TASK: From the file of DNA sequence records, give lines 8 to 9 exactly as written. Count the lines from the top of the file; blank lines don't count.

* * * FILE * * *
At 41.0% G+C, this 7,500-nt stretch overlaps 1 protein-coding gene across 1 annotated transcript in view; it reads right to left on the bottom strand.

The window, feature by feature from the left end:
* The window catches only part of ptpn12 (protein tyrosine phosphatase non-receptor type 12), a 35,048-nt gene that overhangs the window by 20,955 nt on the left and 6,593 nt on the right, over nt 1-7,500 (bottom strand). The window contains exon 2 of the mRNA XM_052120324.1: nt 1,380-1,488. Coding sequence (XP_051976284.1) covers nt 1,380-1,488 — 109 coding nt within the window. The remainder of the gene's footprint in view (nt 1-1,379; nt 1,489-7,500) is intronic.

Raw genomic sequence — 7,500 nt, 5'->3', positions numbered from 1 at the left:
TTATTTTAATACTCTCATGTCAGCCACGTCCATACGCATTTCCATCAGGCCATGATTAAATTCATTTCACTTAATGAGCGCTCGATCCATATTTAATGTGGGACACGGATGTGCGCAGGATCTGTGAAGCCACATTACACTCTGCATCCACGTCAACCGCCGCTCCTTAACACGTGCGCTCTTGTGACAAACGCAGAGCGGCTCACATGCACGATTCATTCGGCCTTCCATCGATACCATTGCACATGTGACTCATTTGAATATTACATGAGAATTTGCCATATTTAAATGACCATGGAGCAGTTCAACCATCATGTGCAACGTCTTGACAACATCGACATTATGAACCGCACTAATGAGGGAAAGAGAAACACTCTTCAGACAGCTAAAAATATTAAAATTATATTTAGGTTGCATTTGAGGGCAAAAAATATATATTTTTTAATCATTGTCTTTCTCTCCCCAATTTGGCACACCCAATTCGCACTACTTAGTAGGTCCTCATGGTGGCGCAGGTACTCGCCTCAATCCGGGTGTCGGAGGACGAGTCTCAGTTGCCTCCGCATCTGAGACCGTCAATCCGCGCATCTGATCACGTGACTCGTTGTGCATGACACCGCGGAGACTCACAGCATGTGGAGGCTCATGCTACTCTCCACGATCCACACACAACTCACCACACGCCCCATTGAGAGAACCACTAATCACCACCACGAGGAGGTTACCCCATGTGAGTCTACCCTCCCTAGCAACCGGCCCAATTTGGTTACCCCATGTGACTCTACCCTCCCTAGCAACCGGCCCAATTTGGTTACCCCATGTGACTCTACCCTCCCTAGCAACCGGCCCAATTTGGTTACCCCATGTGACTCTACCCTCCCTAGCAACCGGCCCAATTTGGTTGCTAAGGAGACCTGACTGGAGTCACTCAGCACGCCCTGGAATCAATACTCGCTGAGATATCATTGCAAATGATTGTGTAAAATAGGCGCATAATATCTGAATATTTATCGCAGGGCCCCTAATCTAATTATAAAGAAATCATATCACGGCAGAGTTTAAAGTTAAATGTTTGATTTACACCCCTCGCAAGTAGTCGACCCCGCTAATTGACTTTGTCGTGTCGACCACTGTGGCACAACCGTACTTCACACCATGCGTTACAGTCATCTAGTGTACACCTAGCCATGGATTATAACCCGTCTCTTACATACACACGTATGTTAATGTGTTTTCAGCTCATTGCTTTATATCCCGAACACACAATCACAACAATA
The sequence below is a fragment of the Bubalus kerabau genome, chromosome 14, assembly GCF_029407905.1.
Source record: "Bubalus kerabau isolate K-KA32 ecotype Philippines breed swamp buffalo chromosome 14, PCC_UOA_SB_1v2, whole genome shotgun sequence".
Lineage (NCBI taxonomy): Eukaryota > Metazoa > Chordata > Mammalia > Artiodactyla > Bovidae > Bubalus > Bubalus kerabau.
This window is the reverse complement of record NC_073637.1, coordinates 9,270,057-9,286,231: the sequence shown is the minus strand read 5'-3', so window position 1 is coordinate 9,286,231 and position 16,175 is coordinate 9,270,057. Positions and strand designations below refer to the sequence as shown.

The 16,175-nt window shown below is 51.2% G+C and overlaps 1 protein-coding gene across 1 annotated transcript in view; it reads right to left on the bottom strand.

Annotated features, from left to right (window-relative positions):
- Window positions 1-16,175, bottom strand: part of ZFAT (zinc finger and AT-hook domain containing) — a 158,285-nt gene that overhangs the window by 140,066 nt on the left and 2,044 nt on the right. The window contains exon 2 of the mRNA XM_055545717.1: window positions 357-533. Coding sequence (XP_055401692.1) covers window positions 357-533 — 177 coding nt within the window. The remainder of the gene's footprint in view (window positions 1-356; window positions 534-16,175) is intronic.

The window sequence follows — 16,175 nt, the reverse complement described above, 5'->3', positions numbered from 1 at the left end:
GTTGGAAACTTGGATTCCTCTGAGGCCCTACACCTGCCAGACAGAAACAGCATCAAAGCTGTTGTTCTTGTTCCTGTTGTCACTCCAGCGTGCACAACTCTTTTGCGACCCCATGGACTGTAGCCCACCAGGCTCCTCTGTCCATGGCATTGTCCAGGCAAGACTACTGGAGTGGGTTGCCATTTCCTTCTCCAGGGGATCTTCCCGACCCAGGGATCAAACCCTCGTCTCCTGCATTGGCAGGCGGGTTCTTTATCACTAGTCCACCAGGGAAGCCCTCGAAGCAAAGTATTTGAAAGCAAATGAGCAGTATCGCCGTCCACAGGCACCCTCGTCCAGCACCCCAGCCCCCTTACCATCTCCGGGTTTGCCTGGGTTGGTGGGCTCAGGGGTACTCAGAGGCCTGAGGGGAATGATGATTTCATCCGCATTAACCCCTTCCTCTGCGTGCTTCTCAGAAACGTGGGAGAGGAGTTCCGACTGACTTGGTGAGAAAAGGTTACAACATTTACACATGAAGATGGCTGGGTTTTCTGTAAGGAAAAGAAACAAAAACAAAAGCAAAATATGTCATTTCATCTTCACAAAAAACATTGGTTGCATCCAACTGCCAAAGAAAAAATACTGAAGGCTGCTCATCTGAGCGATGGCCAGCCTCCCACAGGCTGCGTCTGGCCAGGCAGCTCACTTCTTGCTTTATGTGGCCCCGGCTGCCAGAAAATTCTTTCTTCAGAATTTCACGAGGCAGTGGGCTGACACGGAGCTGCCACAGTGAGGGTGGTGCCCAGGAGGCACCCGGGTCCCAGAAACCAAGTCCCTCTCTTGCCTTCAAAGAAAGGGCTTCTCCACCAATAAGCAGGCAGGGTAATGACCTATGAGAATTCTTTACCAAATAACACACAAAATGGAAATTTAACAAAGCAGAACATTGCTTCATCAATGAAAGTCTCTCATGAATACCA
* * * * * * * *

Lineage (NCBI taxonomy): Eukaryota > Metazoa > Chordata > Mammalia > Artiodactyla > Bovidae > Bubalus > Bubalus kerabau.
This window is the reverse complement of record NC_073637.1, coordinates 9,270,057-9,286,231: the sequence shown is the minus strand read 5'-3', so window position 1 is coordinate 9,286,231 and position 16,175 is coordinate 9,270,057. Positions and strand designations below refer to the sequence as shown.